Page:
These young Aussies became their own boss. They reveal the secrets to success

At just 24 years of age, Dave Court owns his own business.

At just 24 years of age, Dave Court owns his own business.

If the rise of startup culture and the shared economy says anything, surely it’s this – more and more of us want to be our own boss.

Australians are keen to break the humdrum of the 9-5 working week, with an estimated 4.1 million people, or around 32 per cent of the workforce, having done freelance work in 2014-2015, according to the jobs marketplace Upwork.

Meanwhile, a recent report by demographer Bernard Salt found small and micro businesses are now Australia’s fastest-growing employment sector.

With the benefits of running the show yourself including increased flexibility and a sense of purpose and control, it’s easy to see why so many are flexing their entrepreneurial muscles.

But what’s it like taking the plunge and forging your own employment path?

We spoke to two young Australians who have turned that dream into a reality.

As she tells it, Jasmin Parasiers almost fell into the world of small business.

At 15, her teacher from year 7 approached her to ask if she would tutor one of his students.

What started as a part-time job to make some pocket money has morphed into a thriving small business.

She now owns and manages Intuition Tutoring Services, serving 30-40 students, from those in their first year of school up to university.

“As my reputation grew, I became quite popular in the local area,” Jasmin says.

First she worked with local students out of a granny flat in the back of her parents’ house, before moving into a studio property.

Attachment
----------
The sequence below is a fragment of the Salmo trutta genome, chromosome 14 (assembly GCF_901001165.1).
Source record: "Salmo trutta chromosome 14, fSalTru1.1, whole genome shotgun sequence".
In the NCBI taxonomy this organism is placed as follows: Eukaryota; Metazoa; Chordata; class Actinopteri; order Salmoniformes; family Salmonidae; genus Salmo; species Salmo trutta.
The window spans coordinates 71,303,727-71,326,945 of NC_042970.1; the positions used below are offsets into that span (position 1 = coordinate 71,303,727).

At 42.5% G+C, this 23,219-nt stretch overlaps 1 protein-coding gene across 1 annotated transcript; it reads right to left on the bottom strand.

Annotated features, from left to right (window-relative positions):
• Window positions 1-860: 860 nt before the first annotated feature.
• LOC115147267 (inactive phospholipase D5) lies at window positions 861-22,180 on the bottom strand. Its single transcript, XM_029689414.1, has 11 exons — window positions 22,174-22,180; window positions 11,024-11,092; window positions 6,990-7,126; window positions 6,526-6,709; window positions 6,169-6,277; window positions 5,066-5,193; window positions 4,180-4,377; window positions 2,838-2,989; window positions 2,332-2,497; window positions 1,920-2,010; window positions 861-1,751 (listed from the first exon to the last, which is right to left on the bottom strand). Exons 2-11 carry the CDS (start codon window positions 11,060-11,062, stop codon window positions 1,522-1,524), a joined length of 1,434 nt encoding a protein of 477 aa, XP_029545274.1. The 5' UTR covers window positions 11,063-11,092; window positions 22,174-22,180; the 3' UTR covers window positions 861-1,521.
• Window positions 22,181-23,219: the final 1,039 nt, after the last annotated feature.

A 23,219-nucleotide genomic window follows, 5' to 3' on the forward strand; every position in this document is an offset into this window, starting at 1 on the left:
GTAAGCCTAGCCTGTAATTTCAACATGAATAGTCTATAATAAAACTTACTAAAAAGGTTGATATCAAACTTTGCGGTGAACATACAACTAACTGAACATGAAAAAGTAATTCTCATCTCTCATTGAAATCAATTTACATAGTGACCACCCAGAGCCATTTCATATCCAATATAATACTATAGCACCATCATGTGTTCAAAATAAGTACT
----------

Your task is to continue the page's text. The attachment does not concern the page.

“I was fortunate to borrow money from Mum and Dad,” she says.

Soon, Jasmin began hiring people to work for her, which was a “major learning curve”.

Jasmin Parasiers found her calling at 15 years of age

Now 28, a qualified teacher with 12 years’ tutoring experience, Jasmin says she learned to delegate tasks so she wasn’t overrun with things to do.

“This is a major challenge for any small business owner who thinks that they have to run the ship and man the entire operation,” she says.

“The owner/operator often gets so caught up in the daily chaos that it can be difficult to see the bigger picture and to devote time to growing the actual business.”

There have been other lessons, too. Superannuation, for instance, is something that she wishes she had dealt with earlier in her business journey.

“I definitely was not thinking about it as much as I should have been and I deeply regret this,” she says.

Jasmin says she was lucky to receive regular super payments at a second job, but is now offsetting her earlier mistakes through additional contributions.

Australians are able to make contributions to their super, either from before-tax – known as salary sacrificing – or after-tax income.